December 09, 2011

christmas cookie

For as long as I can remember my mom has made Aunt Julie's sugar cookies. The key to Aunt Julie's cookies is to roll the dough really thin, as thin as you can, and then bake until just golden around the edges and sprinkle with sugar while they are still hot. They are superb cookies. At least we like to think so. We trade them amongst the family--my aunt Sarah will make some, pile them in a tin, wrap it with ribbon and gift it to my dad and my mom will make some and pile them in a tin, wrap it with ribbon and give it to my grandmother--they are family heirlooms that we make and eat every year at Christmas.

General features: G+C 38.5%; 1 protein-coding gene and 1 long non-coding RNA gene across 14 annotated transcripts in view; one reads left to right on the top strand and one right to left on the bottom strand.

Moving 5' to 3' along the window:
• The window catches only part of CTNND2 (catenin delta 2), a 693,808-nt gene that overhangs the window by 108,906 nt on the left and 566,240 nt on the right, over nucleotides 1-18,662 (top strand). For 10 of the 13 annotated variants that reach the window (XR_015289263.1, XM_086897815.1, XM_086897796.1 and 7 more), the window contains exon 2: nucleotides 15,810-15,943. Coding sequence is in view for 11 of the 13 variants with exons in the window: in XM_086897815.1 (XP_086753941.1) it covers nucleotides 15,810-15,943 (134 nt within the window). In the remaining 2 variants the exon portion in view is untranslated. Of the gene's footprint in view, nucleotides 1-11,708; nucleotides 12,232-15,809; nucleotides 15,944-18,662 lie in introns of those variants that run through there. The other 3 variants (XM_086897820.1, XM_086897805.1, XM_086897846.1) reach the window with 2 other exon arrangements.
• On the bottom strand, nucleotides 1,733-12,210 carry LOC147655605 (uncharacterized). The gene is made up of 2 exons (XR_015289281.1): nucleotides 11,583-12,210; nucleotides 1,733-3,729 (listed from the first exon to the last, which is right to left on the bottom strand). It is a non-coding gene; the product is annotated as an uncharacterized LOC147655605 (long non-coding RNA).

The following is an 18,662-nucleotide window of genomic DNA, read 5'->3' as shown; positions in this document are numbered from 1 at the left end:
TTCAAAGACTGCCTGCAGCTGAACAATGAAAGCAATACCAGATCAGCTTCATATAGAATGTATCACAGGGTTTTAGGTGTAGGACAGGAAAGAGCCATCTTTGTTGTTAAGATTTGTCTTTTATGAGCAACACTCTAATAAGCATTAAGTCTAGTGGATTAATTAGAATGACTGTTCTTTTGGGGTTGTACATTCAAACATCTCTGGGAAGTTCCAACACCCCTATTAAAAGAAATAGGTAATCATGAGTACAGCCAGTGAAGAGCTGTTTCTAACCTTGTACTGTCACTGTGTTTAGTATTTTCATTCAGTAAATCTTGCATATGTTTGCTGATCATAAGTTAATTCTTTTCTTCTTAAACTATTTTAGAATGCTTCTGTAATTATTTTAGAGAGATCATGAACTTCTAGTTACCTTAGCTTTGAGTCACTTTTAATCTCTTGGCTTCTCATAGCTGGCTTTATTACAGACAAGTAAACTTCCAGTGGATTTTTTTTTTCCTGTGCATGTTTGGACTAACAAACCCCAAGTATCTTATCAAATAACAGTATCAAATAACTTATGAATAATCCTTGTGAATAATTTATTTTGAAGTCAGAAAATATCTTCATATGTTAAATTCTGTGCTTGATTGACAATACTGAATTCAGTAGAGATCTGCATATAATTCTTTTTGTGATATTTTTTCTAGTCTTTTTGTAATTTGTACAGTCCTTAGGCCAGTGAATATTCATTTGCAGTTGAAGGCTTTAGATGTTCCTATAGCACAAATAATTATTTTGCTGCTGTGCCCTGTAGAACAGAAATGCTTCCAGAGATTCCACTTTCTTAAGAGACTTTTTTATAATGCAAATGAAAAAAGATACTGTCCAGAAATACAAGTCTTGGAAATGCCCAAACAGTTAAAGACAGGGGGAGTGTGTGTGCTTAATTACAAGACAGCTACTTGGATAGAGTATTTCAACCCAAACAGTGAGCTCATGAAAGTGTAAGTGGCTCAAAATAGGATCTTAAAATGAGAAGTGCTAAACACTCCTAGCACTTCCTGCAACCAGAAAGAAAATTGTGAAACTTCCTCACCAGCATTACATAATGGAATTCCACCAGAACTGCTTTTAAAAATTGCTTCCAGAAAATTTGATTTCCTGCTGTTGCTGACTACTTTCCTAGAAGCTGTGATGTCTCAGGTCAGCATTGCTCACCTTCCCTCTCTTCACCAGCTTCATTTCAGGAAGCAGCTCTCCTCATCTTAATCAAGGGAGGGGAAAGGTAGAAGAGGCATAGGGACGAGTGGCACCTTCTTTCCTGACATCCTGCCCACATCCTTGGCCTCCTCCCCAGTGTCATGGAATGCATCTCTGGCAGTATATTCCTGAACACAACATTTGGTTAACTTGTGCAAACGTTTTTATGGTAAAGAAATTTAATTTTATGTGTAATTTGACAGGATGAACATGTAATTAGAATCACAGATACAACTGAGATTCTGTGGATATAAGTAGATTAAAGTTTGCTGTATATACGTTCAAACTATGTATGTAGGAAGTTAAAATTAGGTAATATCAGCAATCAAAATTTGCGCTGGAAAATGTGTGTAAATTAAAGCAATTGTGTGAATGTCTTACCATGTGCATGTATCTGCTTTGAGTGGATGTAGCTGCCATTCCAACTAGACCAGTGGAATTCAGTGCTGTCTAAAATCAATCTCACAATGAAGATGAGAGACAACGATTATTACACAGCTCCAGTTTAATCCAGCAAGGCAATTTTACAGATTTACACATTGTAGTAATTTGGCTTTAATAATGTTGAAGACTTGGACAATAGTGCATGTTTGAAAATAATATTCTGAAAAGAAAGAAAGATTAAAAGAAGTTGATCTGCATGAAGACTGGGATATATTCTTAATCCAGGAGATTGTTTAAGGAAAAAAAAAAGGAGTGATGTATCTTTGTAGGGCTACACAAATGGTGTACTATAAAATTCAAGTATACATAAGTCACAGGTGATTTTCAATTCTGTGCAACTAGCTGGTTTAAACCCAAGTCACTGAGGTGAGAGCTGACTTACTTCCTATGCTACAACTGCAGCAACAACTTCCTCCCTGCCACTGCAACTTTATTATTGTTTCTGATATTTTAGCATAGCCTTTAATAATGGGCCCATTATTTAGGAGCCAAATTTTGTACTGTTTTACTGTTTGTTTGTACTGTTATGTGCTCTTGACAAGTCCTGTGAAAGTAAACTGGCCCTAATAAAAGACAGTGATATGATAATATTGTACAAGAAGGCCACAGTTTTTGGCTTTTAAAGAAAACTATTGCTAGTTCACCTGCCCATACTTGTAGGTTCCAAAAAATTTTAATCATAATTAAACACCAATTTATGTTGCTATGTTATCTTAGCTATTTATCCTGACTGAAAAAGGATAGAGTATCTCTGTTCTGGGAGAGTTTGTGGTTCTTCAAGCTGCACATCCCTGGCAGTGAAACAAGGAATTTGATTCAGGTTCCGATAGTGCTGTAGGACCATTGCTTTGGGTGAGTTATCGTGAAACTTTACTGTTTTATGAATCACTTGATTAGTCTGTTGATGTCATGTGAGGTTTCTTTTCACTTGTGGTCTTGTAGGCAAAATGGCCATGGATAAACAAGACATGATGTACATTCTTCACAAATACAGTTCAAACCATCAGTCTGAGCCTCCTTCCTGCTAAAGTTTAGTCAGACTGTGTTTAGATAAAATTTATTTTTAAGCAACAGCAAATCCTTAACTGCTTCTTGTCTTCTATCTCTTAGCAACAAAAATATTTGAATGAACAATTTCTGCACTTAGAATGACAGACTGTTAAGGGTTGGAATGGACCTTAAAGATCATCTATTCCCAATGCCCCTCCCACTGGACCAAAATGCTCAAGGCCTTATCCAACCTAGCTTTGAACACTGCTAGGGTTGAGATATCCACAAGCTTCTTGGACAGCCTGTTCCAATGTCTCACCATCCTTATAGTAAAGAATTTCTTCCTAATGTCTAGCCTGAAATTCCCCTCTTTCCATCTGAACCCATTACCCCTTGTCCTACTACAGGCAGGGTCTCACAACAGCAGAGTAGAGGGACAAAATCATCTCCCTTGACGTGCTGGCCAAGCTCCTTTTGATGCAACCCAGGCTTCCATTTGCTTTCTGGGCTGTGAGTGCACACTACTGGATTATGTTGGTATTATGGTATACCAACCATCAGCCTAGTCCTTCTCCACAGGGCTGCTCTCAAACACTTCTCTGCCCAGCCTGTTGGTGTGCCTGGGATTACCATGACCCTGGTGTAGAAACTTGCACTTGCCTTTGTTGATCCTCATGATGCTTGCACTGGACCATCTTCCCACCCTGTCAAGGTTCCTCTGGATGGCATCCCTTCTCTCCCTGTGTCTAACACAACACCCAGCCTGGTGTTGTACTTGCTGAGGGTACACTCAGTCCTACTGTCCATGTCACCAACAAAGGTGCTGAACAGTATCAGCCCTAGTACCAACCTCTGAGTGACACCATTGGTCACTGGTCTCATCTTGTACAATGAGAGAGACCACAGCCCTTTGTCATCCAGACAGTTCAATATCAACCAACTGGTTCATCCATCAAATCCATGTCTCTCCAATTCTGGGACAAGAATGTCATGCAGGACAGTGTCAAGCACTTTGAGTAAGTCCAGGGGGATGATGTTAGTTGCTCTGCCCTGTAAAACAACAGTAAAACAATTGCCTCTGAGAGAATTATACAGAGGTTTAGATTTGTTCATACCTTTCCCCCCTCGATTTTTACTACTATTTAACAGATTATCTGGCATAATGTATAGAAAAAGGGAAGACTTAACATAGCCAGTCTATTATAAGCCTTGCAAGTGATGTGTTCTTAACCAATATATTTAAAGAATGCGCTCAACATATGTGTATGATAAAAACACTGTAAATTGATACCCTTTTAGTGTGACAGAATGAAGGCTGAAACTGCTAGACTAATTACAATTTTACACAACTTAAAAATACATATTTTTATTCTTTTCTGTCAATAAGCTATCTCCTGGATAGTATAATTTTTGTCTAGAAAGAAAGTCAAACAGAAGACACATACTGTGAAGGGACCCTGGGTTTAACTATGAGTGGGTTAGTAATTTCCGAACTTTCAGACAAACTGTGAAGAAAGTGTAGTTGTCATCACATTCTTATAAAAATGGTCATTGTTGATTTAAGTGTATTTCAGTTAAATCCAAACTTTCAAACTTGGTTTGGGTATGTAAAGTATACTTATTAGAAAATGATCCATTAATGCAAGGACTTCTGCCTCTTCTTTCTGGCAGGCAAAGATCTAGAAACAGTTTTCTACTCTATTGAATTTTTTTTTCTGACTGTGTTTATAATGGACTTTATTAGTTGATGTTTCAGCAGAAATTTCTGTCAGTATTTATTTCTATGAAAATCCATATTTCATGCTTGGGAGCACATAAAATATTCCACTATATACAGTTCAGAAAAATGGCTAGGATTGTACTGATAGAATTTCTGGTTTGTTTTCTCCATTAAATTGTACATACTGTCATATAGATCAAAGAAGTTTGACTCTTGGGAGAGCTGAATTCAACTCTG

So as you can see these aren't Aunt Julie's cookies. It's just that it's not quite time for crisp sugar cookies. They are timed for the arrival of reindeer on rooftops. In the meantime I decided to make a different type of twinkling cookie, a molasses ginger cookie. This recipe is from Heidi Swanson's Super Natural Everyday. I was struck by the dark cookie with the chunky demerara sugar shell. These cookies are a wonderful mix of sweet outer crunch and chewy flavorful cookie. The molasses flavor runs deep, through the chocolate, the apricot and the ginger, which all act as punctuations to the long meandering molasses sentence.